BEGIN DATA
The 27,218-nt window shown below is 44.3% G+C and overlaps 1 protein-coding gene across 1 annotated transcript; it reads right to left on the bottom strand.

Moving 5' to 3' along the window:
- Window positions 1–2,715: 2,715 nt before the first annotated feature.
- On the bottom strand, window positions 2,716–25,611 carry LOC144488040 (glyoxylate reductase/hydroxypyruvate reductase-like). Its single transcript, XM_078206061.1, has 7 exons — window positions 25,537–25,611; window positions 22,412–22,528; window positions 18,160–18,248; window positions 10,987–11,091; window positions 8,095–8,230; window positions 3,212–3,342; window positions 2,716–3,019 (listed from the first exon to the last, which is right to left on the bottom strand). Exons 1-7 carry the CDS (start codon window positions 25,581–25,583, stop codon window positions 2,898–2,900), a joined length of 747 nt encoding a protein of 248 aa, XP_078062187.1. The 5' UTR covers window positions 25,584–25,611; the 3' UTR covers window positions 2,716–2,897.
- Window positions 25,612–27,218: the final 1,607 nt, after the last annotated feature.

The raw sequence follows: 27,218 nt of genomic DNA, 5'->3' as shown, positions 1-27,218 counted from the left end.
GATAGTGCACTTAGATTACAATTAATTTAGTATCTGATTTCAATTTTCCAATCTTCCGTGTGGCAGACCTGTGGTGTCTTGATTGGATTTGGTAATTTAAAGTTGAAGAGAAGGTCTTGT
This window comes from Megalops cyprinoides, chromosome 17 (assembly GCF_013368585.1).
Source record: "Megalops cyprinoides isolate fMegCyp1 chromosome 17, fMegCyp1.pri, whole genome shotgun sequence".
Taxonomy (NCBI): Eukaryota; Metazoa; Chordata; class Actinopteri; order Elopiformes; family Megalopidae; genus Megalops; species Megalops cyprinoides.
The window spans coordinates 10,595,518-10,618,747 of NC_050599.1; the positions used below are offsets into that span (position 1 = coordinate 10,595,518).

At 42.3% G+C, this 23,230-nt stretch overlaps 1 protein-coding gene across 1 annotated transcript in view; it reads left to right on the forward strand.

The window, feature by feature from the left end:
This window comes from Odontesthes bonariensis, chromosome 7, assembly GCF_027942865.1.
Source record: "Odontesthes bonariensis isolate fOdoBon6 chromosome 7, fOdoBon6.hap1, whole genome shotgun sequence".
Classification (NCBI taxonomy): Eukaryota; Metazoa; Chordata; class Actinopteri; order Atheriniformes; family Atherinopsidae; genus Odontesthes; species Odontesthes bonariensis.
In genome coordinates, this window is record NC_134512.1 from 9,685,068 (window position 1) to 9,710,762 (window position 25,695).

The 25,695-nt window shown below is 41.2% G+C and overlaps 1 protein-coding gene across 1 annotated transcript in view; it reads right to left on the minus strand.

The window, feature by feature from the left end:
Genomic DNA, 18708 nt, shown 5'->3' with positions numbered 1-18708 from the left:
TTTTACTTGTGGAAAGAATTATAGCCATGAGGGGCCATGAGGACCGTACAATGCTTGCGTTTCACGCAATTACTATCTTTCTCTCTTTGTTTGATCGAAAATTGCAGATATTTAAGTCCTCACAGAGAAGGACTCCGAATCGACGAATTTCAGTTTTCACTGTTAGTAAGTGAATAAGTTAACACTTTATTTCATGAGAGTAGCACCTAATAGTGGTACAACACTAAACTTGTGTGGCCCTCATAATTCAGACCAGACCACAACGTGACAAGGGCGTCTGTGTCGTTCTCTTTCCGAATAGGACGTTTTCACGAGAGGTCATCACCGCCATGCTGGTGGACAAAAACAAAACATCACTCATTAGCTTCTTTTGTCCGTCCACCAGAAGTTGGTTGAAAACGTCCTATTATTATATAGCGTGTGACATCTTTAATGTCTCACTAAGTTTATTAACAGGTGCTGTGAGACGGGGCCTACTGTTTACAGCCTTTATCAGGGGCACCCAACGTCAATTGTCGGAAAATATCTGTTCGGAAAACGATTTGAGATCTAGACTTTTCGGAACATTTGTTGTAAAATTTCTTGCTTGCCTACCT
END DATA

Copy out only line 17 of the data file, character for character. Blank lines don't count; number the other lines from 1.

In genome coordinates, this window is record NC_134512.1 from 9,685,068 (window position 1) to 9,710,762 (window position 25,695).